Harry Kellar (July 11, 1849 â March 10, 1922) was an American magician who presented large stage shows during the late 19th and early 20th centuries.
Harry Kellar was the predecessor of Harry Houdini and the successor of Robert Heller. He was often referred to as the âDean of American Magiciansâ and performed extensively on five continents. One of his most memorable stage illusions was the levitation of a girl advertised as the âLevitation of Princess Karnackâ (invented by John Nevil Maskelyne).
He was a longtime customer of the famous Martinka Magic Company, which built many illusions and sets for him, including the âBlue Roomâ.
Early life of Harry Kellar
Like most magicians, there is little of Harry Kellarâs early life that can be confirmed. His real name was Heinrich Keller and was born to German immigrants in Erie, Pennsylvania. He was sometimes called Henry, but later changed it to Harry. As a child, Harry Kellar loved to play dangerous games and was known to play chicken with passing trains.
Harry Kellar apprenticed under a druggist and was constantly experimenting with different chemical mixtures. On one occasion, Harry Kellar reportedly blew a hole in the floor of his employerâs drugstore. Rather than confront the wrath of his parents, Harry Kellar stowed away on a train and became a vagabond. He was only ten years old at the time.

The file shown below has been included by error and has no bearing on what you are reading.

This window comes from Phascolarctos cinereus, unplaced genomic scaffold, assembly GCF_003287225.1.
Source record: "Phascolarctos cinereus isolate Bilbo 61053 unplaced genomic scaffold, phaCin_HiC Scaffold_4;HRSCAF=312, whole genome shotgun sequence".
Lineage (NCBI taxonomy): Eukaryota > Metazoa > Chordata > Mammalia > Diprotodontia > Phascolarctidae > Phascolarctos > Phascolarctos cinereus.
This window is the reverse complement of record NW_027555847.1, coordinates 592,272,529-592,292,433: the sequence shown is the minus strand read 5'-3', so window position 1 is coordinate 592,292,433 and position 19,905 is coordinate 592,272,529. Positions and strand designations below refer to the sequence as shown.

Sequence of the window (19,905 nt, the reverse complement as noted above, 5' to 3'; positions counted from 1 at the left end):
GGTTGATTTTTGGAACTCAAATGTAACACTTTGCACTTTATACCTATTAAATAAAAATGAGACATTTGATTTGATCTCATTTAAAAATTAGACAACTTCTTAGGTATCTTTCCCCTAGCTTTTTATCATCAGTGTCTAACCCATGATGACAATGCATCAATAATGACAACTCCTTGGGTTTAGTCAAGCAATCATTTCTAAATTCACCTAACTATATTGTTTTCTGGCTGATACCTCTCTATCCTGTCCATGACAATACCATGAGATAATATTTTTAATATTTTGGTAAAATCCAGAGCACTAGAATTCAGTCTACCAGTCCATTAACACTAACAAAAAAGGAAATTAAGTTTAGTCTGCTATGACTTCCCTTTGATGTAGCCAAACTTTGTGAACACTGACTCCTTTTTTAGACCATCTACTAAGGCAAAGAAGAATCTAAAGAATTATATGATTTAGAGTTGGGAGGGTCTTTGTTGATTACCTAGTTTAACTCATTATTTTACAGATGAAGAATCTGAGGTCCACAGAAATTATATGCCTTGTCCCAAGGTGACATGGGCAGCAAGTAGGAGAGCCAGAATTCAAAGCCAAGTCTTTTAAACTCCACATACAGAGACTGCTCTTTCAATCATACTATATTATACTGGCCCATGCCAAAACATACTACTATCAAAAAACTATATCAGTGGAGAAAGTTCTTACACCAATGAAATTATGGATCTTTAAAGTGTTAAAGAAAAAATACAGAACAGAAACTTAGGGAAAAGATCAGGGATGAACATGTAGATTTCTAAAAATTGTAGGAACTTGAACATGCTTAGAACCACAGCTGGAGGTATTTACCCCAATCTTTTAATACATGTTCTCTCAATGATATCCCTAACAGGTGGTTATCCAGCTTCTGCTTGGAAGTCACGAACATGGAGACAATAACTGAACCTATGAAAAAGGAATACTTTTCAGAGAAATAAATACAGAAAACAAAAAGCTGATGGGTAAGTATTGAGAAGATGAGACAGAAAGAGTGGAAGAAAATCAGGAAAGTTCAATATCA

Harry Kellar was befriended by a British-born minister of religion from upstate New York. He offered to adopt Harry Kellar and pay for his education if he would study to also become a minister. One evening Harry Kellar saw the performance of a traveling magician, The Fakir of Ava (the stage name of Isiaiah Harris Hughes), and, after the show, Harry Kellar âimmediately got the urge to go on the stage.â He later told Houdini that, âI became very restless, bought books on magic and finally left my friend and benefactor.â While working on a farm in Buffalo, New York, Harry Kellar answered an ad in the newspaper that was placed by Hughes, who was looking for an assistant. Harry Kellar was hired and, at the age of sixteen, gave his first solo performance in Dunkirk, Michigan. It was a disaster and Harry Kellar went back to work with Hughes. Two years later, Keller tried again with better results, but, as he was always broke, often had to leave town during the intermission to avoid creditors.
Career of Harry Kellar
In 1869, Harry Kellar took a job with âThe Davenport Brothers and Fayâ. âThe Davenport Brothers and Fayâ was a group of stage spiritualists made up of Ira Erastus Davenport, William Henry Davenport and William Fayâpretending to contact departed spirits using magiciansâ tricks, who were later debunked by Harry Houdini. Harry Kellar spent several years working with them, until 1873, when he left the Davenports accompanied with Fay. They started on a âworld tourâ through Central and South America.
In Mexico, they were able to make $10,000 ($193 thousand in todayâs figures). In 1875, the tour ended in Rio de Janeiro and with an appearance before Emperor Dom Pedro II. On their way to a tour in England, the ship Kellar and Fay were sailing on, the Boyne, sank in the Bay of Biscay. Lost in the wreckage was Kellarâs show, clothes, as well as the shipâs cargo of gold, silver and uncut diamonds. After the shipwreck, Keller was left with only the clothes on his back and a diamond ring he was wearing. Even worse, his bankers in New York cabled him telling him that his bank had failed. Desperate for money, Harry Kellar sold his ring, while Fay left to rejoin the Davenports.